On Jan. 27 a group of academics, musicians and human rights activists said they were planning an emergency visit the next day to two indigenous Chilean prisoners to try to find a political solution that could end a hunger strike the prisoners started on Nov. 14. The prisoners–Héctor Llaitul Carillanca, the leader of the militant Mapuche organization Arauco Malleco Coordinating Committee (CAM), and CAM activist Ramón Llanquileo Pilquimán–were convicted in 2011 of arson and of attacking a prosecutor; this is their third hunger strike to demand a reduction of their sentences. They are now being held in a prison in Concepción, in the central Biobío region.
Ana Miranda, a representative of the Spanish autonomous region of Galicia in the European Parliament, visited Héctor Llaitul on Jan. 26. The prisoner’s health was deteriorating after 74 days on hunger strike, according to the legislator, who was in Chile for two joint European and Latin American summits. “It was painful to see him,” she said. “The people who visited him with me, who are friends of his, told me that to them he seemed much worse in terms of his weight, and basically that this could give him a heart attack at any moment—that is, Mr. Héctor Llaitul could die at any moment.” Miranda said it was time for Chile to recognize the rights of different ethnic groups and to create autonomous regions within the country.
The group planning to visit the prisoners includes the Uruguayan writer Raúl Zibechi, University of Chile history professor Sergio Grez, Chilean human rights activist Viviana Díaz Caro, Federation of Catholic University Students (FEUC) president Diego Vela, and singer and poet Manuel García. (Radio Bío Bío, Chile, Jan. 26; La Nación, Chile, Jan. 26; Radio Universidad de Chile, Jan. 27)
Some 150 legislators from Europe and the Americas were in Santiago to attend the sixth meeting of the Euro-Latin American Parliamentary Assembly (EuroLat), held Jan. 24-25, and the first summit of the European Union (EU) and the Community of Latin American and Caribbean States (CELAC), held Jan. 26-27. A total of 30 of the legislators signed a declaration expressing their “concern about the situation experienced by the Mapuche people in the Republic of Chile” and about what they called “legal state terrorism.”
“We are alarmed by the harsh militarization that is taking place in the Mapuche territories, along with the emergency laws such as the state security law and the antiterrorist law that date back to the era of the dictatorship,” the legislators said, referring to the 1973-1990 military government of Gen. Augusto Pinochet. “We call for respect for the rights and guarantees of the Mapuche people, for recognition of the rights of indigenous peoples consecrated in International Labor Organization (ILO) Convention 169, and for an urgent response to the demands of the political prisoners on hunger strike who are at this time in critical health situations.”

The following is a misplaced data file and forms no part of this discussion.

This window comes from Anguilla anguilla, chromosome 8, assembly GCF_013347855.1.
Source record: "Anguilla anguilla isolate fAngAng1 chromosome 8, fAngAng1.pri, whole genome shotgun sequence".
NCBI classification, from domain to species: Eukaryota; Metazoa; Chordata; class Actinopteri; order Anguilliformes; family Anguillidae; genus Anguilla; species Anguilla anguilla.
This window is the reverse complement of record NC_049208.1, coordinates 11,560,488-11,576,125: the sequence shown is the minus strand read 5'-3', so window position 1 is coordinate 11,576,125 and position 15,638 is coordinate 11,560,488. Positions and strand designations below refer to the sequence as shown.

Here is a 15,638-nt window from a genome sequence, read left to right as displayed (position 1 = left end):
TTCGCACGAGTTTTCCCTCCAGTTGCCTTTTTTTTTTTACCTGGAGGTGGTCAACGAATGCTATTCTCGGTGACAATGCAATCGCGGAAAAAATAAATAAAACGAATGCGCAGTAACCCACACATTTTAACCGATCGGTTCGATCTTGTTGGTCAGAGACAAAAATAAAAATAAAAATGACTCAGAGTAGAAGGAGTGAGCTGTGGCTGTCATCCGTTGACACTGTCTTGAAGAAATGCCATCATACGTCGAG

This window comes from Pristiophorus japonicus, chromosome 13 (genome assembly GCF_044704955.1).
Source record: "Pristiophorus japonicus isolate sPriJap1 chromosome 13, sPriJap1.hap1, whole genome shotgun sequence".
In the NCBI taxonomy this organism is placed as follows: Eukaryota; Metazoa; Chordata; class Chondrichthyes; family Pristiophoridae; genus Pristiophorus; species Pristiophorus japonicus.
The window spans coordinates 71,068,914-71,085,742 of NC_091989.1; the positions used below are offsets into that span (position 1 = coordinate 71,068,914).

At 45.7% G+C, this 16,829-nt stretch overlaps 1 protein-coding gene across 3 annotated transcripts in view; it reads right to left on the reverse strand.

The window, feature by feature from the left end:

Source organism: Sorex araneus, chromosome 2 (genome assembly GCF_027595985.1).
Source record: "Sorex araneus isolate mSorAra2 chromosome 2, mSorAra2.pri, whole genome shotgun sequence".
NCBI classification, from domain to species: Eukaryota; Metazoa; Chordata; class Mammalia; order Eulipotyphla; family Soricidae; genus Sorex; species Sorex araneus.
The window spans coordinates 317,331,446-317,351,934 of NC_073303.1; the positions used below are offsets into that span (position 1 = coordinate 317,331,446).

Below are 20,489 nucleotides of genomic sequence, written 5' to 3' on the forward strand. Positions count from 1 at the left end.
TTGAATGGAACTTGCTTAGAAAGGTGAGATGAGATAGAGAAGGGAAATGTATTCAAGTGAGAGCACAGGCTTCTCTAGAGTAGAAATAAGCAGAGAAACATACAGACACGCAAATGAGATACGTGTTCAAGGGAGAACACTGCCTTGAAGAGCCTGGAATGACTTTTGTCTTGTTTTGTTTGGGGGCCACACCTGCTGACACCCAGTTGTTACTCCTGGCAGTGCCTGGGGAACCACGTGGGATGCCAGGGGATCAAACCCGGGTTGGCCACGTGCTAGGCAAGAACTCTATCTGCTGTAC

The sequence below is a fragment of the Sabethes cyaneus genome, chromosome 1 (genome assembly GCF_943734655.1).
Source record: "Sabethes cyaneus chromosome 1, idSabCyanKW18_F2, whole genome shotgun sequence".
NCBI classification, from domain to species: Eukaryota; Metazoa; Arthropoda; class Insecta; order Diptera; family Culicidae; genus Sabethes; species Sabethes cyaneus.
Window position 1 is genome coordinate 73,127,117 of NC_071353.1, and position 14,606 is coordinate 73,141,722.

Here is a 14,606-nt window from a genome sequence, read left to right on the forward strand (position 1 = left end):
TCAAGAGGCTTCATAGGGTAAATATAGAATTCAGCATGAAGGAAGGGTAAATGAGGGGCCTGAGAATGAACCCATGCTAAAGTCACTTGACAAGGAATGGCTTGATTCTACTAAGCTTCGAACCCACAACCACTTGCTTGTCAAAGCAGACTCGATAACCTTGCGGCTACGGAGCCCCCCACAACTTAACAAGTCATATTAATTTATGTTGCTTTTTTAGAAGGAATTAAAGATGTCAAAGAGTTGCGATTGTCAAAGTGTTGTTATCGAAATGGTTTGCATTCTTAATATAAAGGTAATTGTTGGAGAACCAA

Supporters of the declaration included legislators from Argentina, Bolivia, Brazil, Colombia, Cuba, the Dominican Republic, Ecuador, France, Germany, Honduras, Panama, Peru, Portugal, Uruguay, Venezuela, Spain and the Spanish autonomous regions of Catalonia and Galicia. (Terra.com, Chile, Jan. 24; European Parliament News, Jan. 24; Puranoticia.cl, Viña del Mar, Jan. 27)
On Jan. 18, a week before legislators arrived for the summit, the Chilean national police fired Lt. Walter Ramírez, the agent convicted of killing the young Mapuche Matias Catrileo on Jan. 3, 2008; Catrileo was shot in the back. Despite the conviction, Ramírez was never imprisoned, and he had remained on the force. Interior Minister Andrés Chadwick released a statement saying the firing “shows that the force always follows the law.” Mónica Quezada, the victim’s mother, told reporters that she hoped this will help bring about “a policy of the state that when an officer commits unnecessary violence resulting in death, the crime does not go unpunished.” (Miami Herald, Jan. 18, from AP)
From Weekly News Update on the Americas, Jan. 27.